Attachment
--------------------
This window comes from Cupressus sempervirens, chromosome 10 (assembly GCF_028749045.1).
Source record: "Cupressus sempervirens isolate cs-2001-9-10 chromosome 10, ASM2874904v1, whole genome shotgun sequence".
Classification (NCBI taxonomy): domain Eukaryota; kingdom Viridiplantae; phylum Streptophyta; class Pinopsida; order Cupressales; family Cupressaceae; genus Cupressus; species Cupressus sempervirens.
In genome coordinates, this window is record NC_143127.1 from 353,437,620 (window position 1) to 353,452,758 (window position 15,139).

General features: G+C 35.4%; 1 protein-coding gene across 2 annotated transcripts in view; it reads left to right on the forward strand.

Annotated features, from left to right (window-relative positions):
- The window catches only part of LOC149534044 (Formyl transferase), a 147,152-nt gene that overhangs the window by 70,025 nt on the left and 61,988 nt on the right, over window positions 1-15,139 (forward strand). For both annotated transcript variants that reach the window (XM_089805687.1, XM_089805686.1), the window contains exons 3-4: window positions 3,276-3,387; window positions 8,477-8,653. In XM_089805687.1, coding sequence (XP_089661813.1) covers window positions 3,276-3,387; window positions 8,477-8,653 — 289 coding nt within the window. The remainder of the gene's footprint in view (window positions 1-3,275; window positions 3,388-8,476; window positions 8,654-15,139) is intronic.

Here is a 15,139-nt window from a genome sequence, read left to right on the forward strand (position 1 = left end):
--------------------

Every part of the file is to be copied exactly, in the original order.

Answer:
This window comes from Cupressus sempervirens, chromosome 10 (assembly GCF_028749045.1).
Source record: "Cupressus sempervirens isolate cs-2001-9-10 chromosome 10, ASM2874904v1, whole genome shotgun sequence".
Classification (NCBI taxonomy): domain Eukaryota; kingdom Viridiplantae; phylum Streptophyta; class Pinopsida; order Cupressales; family Cupressaceae; genus Cupressus; species Cupressus sempervirens.
In genome coordinates, this window is record NC_143127.1 from 353,437,620 (window position 1) to 353,452,758 (window position 15,139).

General features: G+C 35.4%; 1 protein-coding gene across 2 annotated transcripts in view; it reads left to right on the forward strand.

Annotated features, from left to right (window-relative positions):
- The window catches only part of LOC149534044 (Formyl transferase), a 147,152-nt gene that overhangs the window by 70,025 nt on the left and 61,988 nt on the right, over window positions 1-15,139 (forward strand). For both annotated transcript variants that reach the window (XM_089805687.1, XM_089805686.1), the window contains exons 3-4: window positions 3,276-3,387; window positions 8,477-8,653. In XM_089805687.1, coding sequence (XP_089661813.1) covers window positions 3,276-3,387; window positions 8,477-8,653 — 289 coding nt within the window. The remainder of the gene's footprint in view (window positions 1-3,275; window positions 3,388-8,476; window positions 8,654-15,139) is intronic.

Here is a 15,139-nt window from a genome sequence, read left to right on the forward strand (position 1 = left end):